The mansion and its neighbor succumbed to development, and a few years later were replaced by three apartment buildings and this group of stores. (more…)

340-344 9th St. KL, PS 1

Brooklyn, one building at a time.

Name: Row houses
Address: 340-344 9th Street
Cross Streets: 5th and 6th Avenue
Neighborhood: Park Slope
Year Built: 1887
Architectural Style: Queen Anne
Architect: C.P.H. Gilbert
Other works by architect: In Brooklyn – David Chauncey House in Bklyn Hts, Adams mansion and fine townhouses on Carroll Street, Montgomery Place, Garfield Place and more in Park Slope.
Landmarked: No

The story: When city planners laid out Brooklyn’s streets, they had a fair idea which ones would become commercial and which ones would remain residential. But there have always been those streets that start out one way, and as development, transportation and other factors intervene, become something else.

This is one of those streets.

In 1883, a young architect named Charles Pierrepont Henry Gilbert came back to New York from the Wild West. He had been in Arizona and Colorado designing buildings in mining towns. By 1887, he was designing row houses in Brooklyn, at the start of what would be a monumental architectural career in New York City.

This group of four houses was his first Brooklyn commission. (more…)

446 Greene, SSpellen 1

Brooklyn, one building at a time.

Name: Row house
Address: 446 Greene Avenue
Cross Streets: Bedford and Nostrand avenues
Neighborhood: Bedford Stuyvesant
Year Built: Around 1885
Architectural Style: Queen Anne
Architect: Unknown, possibly Amzi Hill
Other works by architect: Hill designed the houses on both sides of this one, as well as hundreds of row houses, as well as apartment buildings in Bedford Stuyvesant, Stuyvesant Heights, and Clinton Hill
Landmarked: No, but this block deserves to be landmarked

The story: Until recently, this was one of the great undiscovered blocks of Bedford Stuyvesant. It’s a bit removed from the core of the central Bedford neighborhood near Nostrand Avenue and Fulton Street.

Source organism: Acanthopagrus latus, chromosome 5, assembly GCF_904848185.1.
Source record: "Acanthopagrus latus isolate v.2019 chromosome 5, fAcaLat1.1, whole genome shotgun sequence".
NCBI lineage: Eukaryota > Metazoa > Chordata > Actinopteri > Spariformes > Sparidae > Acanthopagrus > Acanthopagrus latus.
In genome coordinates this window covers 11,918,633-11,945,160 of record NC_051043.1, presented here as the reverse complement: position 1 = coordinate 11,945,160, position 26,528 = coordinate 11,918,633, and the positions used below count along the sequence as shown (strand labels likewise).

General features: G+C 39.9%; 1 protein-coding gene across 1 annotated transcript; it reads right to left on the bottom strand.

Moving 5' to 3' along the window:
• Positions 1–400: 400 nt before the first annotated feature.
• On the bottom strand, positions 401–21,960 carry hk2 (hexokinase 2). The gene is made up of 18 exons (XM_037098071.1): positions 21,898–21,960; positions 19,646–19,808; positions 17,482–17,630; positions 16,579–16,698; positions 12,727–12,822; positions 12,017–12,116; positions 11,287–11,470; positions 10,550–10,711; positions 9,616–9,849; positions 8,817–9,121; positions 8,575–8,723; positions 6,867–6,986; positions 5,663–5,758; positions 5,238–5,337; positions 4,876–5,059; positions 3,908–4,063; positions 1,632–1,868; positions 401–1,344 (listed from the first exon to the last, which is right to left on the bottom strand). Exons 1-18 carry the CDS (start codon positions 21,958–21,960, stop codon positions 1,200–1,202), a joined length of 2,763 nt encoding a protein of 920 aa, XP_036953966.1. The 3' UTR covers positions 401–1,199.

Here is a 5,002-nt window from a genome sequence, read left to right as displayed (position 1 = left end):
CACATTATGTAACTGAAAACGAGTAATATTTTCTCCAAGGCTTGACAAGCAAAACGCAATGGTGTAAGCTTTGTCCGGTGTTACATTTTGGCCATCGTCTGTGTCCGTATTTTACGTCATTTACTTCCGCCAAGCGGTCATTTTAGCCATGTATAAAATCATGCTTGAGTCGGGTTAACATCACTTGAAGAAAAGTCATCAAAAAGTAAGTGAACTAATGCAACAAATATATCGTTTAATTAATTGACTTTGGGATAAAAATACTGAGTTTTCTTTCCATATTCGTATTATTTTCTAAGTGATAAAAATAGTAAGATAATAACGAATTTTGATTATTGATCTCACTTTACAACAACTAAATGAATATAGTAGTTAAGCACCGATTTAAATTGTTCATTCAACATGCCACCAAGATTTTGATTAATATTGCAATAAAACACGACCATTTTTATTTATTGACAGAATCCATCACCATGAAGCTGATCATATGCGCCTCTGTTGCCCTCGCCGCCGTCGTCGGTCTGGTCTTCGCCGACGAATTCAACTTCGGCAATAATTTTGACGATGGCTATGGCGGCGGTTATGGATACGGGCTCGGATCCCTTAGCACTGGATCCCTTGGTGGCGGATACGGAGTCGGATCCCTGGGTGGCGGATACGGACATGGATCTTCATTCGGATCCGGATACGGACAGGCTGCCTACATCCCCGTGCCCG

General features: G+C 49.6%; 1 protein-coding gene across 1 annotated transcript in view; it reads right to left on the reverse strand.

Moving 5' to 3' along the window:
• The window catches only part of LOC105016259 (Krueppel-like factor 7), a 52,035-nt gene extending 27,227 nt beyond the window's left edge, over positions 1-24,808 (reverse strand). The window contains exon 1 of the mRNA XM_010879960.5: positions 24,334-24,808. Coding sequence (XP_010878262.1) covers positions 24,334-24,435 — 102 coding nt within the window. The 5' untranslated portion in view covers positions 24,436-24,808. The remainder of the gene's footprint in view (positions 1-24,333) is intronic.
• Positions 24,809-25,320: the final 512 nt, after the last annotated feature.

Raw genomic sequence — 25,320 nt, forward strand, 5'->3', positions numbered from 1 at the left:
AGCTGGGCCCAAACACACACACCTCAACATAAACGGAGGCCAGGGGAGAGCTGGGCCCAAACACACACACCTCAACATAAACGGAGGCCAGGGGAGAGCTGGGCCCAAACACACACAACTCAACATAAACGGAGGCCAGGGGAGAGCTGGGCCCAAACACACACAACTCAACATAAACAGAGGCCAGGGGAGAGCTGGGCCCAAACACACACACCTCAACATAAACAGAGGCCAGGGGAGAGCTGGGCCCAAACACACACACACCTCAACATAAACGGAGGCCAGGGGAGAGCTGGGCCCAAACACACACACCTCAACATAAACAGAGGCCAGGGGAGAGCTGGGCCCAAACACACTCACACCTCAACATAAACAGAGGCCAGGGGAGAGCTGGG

Nonetheless, this block of Greene Avenue became a repository of some of Bedford Stuyvesant’s best row house architecture. Italianate, Neo-Grec, French Neo-Grec and Queen Anne style houses line this block, providing great visual interest and variety.

One house stands out, however, mid-block: a beauty with a large round three-story bay topped with a decorative cast iron balcony and a mansard roof. This house must have been built for someone special. (more…)

194 Butler Street, Google Maps 1

Brooklyn, one building at a time.

Name: Detached wood-frame house
Address: 194 Butler Street
Cross Streets: Bond and Nevins streets
Neighborhood: Gowanus
Year Built: Around 1880
Architectural Style: Italianate
Architect: Unknown
Landmarked: No

The story: This small block, right at the edge of the Gowanus Canal, is a rare surviving example of what Brooklyn housing once looked like.

The Gowanus Canal was more or less finished by 1869, and the development of all kinds of industries sprang up over the next decades. The largest of these needed the canal to transport raw materials and fuels into Brooklyn, and finished products out.

The area grew rapidly as an industrial hub, and that meant jobs and workers. Working within walking distance of home is something well appreciated by everyone throughout history, no matter the job or status.

Builders and developers understood this, and jumped on any available land that was not slated for industry. They knew that most of the work force would be unskilled, lower echelon immigrant workers — a group that needed quantity.

They built fast and they built cheap, constructing small houses, tenements and multi-unit buildings on the side streets leading to and around the Gowanus Canal. (more…)

99 Ocean Ave, PLG,  SSpellen 1

Brooklyn, one building at a time.

Name: Apartment building